How Lean Start-Up Techniques Let Content Marketers Work Smarter And Faster

Dodge the buzzwords and improve your content marketing with Lean Start-Up

Like many of the best ideas, Lean Start-Up is remarkably simple. The methodology was created to help new tech companies work faster with less waste. It quickly moved from latest trend to mainstream. From there it spread into non-tech companies. Why? Because it works.

The key concept is to minimise wasted time and effort. Don’t create something until you know that it is actually needed. And when you do create something, do the minimum possible to test that you are right. Then check to see if your market likes the thing you’ve built. If so, carry on with the next incremental stage, then test again. If not, change and test again.

This is the idea of Minimal Viable Product (MVP). Do the least you can to test your assumption and discover if there’s a demand for your product. Then iterate: do a little bit more based on the feedback on your MVP. Create a new MVP. If things don’t get the way you planned then think again. Go a different route. Pivot.

MVP. Iterate. Pivot. These are the buzzwords of Lean Start-Up and have undoubtedly been overused and abused in many areas of business, including content marketing. Yet the concepts behind them can still be incredibly valuable when creating strategies and campaigns.

Don’t assume you’re on brief
How often you have ended up with content that isn’t what you were after. Something has gone wrong between briefing and delivery. It is easily done, but by adopting a MVP approach can be largely avoided. Draft designs are standard in the creative world – and these are no more nor less than MVPs. Adopting the concept for written text makes a huge amount of sense too.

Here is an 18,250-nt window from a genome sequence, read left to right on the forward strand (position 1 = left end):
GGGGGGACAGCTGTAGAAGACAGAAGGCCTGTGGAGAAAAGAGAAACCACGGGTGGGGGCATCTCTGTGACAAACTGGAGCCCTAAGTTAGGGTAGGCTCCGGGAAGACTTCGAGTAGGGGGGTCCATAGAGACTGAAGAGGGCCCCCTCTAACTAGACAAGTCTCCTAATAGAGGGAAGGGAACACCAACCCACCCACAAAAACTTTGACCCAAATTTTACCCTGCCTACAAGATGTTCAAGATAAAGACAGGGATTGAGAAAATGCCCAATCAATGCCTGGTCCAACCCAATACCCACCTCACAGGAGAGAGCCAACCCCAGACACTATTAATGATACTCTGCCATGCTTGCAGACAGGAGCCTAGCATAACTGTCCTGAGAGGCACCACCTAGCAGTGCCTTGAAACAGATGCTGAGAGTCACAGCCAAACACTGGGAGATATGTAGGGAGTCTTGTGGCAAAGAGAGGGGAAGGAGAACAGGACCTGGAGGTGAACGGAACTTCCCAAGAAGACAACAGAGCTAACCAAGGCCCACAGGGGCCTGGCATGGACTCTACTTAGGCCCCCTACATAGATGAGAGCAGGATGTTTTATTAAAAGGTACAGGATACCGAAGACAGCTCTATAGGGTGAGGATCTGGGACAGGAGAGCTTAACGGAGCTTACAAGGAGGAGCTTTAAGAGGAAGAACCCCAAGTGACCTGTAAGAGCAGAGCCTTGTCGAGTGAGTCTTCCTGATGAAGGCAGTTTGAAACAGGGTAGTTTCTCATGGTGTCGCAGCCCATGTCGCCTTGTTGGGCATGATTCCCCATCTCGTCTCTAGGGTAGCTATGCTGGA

Assessing sample paragraphs and article structures allow changes in tone and direction to be made at the outset. The alternative is to unpick a finished product that’s not quite right and try and fix it. The results are never good and end up taking more time than fine-tuning in the initial phase.

Get one individual piece of content right and you can then use that as a MVP to test your market assumptions. You’re creating this content because you think there is a demand for it and that you can reach the audience. Why not start small and test those beliefs. If you don’t get the results you were expecting then make some changes and try again. Iterate. And if things still aren’t working then adopt a different approach. Pivot.

We are all guilty of building strategies on assumptions that we cannot be sure of. Lean Start-Up Methodology can prevent that by asking us to test our assumptions at every stage and suggesting ways to do so. And it works on the micro scale as well as the macro.

Does it all sound like screamingly obvious common sense? I agree. That’s why it’s so clever. And if you try this approach and it doesn’t work for you, at least you’ll have only expended the minimal viable effort.

Lean Start-Up is the brainchild of Eric Ries. You can learn more about it here

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